China has responded quickly to the US decision Friday to impose higher tariffs on imports of Chinese-made tyres, saying it has already filed a complaint with the World Trade Organization. News of the filing initially sent markets lower Monday, and China has also reportedly launched probes into the supposed dumping of US autos and chicken products.
Opinion is split over whether this will provoke a trade war – J. Bradford DeLong describes it in the Wall Street Journal as just ‘really stupid’ while a commentary piece in the National Business Review sees it as a further move toward US protectionism:
“…the Obama administration has been trying to have it both ways on the trade issue – paying lip service to free-trade rhetoric in multilateral economic forums like the G-20, while adopting policies on specific trade-related matters that are generally more consistent with a protectionist agenda.”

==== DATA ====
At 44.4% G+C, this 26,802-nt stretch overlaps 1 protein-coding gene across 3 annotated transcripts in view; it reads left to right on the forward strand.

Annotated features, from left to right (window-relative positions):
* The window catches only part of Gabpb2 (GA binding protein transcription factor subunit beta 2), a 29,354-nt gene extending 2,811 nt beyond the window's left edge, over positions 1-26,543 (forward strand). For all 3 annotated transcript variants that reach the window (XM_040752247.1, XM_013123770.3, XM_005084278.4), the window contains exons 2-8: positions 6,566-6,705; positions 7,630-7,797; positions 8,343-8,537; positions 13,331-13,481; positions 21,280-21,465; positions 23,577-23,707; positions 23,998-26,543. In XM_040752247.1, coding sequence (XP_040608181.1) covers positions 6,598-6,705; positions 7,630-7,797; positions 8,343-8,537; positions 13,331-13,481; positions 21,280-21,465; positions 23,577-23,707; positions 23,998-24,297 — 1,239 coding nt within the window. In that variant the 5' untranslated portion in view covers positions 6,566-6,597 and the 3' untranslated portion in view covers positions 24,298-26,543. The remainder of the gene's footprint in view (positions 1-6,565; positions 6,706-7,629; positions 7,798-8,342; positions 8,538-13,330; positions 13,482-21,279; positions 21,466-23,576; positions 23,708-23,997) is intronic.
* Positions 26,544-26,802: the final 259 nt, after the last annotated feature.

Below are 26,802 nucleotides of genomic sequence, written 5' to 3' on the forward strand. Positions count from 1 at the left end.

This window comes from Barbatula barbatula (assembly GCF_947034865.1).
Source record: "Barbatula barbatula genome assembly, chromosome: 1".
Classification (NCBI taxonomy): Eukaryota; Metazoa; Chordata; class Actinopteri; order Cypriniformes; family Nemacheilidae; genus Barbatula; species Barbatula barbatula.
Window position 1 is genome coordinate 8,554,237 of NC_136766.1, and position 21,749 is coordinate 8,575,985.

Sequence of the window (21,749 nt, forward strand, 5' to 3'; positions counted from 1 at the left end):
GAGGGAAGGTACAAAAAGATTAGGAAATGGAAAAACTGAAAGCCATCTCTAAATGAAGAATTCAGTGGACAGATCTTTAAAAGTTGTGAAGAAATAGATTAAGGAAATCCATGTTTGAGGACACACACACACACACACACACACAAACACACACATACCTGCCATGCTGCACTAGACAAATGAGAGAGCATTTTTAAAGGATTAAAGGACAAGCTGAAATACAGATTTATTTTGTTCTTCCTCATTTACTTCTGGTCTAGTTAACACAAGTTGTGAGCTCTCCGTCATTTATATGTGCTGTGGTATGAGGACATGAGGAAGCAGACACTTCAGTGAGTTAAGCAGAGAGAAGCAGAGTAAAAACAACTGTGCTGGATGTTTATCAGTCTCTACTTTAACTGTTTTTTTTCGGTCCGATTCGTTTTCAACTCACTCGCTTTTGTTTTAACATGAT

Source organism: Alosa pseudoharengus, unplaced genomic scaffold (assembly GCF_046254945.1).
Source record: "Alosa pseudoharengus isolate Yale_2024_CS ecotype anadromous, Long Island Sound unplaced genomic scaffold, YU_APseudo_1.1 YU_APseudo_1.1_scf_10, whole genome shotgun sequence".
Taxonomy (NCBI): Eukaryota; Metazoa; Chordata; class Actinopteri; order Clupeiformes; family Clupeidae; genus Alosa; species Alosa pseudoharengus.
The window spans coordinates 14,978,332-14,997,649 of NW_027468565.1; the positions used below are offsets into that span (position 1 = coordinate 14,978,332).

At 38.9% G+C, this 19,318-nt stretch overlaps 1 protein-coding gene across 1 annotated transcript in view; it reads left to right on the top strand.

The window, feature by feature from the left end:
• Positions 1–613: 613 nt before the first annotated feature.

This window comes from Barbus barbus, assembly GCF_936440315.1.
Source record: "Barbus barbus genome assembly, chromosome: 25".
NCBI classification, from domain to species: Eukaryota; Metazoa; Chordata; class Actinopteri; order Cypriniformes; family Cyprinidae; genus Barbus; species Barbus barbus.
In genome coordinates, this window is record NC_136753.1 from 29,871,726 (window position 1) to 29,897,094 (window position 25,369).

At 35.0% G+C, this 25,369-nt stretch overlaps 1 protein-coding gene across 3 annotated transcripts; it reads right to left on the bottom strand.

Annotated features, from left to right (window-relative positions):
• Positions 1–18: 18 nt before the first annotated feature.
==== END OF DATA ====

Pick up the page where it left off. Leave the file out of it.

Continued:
Either way, the timing is bad – Obama is hosting Hu Jintao and other G20 leaders in Pittsburgh next week. And Charles Freeman, a former assistant US trade representative for China affairs, is almost certainly right to warn in an FT commentary piece about the bigger dangers, arguing the US decision could be a boon to nationalist interests in China:
“…this particular White House decision…is no mere slap on the wrist for run-of-the-mill Chinese perfidies. This decision provides fodder for nationalist interests in China that will not just push for tit-for-tat retaliation against US economic interests, but play into a broader trend within China to roll back market-opening reforms.”
And all this a week after the dollar’s status as a reserve currency was called directly into question by a UN trade and development report and the US reported its trade deficit had widened the most in a decade, to $32 billion. As if Obama didn’t have enough on his plate already…